Macular degeneration is the number one cause of vision loss among older adults in the United States. Often referred to as age-related macular degeneration (AMD), this common condition gradually causes your central vision to become blurry as the health of your eye’s macula continues to degrade. While AMD rarely causes complete blindness, it can make it difficult or impossible to read, drive, watch television, or perform other visual tasks. Here are several things you should know about this condition.
Two Types of Macular Degeneration
There are two types of age-related macular degeneration:
- Dry AMD, which is the most common type and affects more than 80% of AMD patients. As areas of the macula become thinner with age, tiny clumps of a protein called drusen grow. Patients will notice a gradual loss of central vision over time.
- Wet AMD, while less common, is more serious and can cause you to lose your vision quicker. With wet AMD, abnormal blood vessels grow under the retina. The macula can scar if blood or other fluids leak from the blood vessels.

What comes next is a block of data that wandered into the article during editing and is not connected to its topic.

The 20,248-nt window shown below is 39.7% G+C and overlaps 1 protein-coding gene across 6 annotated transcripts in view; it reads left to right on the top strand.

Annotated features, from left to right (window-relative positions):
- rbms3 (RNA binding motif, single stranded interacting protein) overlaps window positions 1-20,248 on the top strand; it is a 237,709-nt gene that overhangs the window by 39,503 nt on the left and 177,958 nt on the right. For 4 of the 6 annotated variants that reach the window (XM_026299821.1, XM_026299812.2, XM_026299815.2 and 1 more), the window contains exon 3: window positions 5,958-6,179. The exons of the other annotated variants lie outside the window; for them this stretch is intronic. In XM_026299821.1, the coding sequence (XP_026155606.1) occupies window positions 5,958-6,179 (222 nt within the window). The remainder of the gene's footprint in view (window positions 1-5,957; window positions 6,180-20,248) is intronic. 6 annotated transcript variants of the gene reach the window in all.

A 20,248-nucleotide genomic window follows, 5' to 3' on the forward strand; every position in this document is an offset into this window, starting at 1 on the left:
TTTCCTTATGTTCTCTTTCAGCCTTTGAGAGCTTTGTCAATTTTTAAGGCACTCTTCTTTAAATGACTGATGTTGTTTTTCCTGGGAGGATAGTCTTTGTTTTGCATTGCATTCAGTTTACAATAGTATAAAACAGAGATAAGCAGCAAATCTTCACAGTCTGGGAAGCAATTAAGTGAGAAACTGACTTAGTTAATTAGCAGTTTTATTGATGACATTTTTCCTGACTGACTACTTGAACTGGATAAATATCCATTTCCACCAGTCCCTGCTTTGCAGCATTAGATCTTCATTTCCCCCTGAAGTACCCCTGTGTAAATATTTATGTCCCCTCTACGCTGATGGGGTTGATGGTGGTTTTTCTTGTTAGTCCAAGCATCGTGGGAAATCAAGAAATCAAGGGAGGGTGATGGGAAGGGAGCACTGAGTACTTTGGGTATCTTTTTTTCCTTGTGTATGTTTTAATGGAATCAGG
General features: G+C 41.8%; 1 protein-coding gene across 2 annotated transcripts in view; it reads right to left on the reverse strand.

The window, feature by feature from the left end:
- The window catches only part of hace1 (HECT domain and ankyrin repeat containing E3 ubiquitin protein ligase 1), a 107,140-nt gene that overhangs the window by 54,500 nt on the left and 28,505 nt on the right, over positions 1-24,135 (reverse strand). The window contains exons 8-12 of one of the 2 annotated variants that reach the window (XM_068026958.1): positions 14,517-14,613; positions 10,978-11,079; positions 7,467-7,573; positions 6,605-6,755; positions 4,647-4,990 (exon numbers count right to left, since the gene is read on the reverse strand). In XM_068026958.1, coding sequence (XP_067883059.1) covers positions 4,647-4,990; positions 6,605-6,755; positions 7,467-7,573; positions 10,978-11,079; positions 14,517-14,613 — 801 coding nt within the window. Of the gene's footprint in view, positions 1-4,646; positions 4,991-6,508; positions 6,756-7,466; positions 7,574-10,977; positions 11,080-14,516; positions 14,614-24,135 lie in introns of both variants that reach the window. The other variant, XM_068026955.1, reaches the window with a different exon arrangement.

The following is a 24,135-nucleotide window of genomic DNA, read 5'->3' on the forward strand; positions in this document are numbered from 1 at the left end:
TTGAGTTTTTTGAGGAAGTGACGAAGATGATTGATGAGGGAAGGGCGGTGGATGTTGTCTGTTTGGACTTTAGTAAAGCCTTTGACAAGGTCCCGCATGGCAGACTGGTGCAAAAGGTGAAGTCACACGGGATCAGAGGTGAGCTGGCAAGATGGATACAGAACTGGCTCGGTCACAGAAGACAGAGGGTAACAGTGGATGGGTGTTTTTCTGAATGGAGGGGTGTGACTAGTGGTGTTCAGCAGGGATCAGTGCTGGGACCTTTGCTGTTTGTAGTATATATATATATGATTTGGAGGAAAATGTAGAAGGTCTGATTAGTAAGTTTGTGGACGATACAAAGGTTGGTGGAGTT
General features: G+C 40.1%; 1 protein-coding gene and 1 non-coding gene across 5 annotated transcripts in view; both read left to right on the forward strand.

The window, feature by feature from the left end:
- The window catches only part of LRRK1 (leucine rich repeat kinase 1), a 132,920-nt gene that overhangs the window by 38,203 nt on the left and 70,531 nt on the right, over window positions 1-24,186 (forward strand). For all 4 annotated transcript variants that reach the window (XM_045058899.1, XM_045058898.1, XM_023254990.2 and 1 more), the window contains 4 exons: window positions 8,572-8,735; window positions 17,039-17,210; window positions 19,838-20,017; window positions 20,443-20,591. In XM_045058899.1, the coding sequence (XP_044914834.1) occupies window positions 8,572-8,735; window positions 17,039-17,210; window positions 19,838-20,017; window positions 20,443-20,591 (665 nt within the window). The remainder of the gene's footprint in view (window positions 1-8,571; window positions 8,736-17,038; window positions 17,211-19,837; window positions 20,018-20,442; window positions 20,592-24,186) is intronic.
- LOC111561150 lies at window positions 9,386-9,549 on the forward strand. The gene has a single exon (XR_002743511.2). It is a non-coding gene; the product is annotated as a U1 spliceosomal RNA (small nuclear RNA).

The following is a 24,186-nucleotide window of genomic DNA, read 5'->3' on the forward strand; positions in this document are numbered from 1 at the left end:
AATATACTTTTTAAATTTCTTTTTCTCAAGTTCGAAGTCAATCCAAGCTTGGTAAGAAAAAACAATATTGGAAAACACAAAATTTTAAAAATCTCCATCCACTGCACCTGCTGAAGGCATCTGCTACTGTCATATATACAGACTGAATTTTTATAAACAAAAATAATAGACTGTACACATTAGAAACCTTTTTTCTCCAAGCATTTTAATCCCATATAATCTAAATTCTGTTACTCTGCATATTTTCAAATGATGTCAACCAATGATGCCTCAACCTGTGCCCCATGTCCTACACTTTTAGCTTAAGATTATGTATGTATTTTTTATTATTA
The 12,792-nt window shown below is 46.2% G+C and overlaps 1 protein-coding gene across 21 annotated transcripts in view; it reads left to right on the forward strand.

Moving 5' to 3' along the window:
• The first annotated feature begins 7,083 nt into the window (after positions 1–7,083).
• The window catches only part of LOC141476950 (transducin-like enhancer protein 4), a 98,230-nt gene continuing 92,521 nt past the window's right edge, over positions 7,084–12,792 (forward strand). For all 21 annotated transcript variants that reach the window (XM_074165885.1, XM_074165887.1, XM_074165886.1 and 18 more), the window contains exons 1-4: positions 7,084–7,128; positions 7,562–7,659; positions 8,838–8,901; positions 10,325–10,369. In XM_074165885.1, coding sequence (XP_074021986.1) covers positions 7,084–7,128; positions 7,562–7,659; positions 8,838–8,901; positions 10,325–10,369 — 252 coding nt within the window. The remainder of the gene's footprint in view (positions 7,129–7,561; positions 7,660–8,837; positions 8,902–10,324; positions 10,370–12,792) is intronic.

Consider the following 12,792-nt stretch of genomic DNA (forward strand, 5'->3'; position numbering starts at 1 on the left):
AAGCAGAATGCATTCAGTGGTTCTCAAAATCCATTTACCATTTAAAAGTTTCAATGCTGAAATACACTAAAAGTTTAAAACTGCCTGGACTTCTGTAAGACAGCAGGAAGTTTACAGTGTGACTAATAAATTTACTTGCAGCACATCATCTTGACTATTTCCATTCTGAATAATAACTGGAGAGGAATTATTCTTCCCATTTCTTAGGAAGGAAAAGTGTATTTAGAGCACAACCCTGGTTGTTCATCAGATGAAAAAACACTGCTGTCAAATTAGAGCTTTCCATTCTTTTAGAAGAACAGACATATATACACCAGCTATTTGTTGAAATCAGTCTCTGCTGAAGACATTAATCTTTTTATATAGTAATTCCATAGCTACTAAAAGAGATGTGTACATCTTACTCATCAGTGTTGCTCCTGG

Be Aware of AMD’s Causes and Risk Factors
While AMD is associated with aging, researchers believe that over-exposure to sunlight could contribute to its development. If you have a family member who had AMD, you could also be at a higher risk of developing it. Some of the most common risk factors for developing AMD include:
- Being a woman over the age of 50
- Having cardiovascular disease
- Being obese and inactive
- Having high cholesterol levels
- Being Caucasian
- Having high blood pressure
- Being a smoker
Treatments to Delay Progression of AMD
There is no cure for macular degeneration. As of yet, there is no treatment for dry AMD. However, your eye doctor may recommend nutritional supplements that contain antioxidant vitamins to slow its progression to wet AMD.
For wet AMD, treatment may consist of injections to shrink existing or stop abnormal blood vessel growth. Wet AMD may also be treated with laser procedures.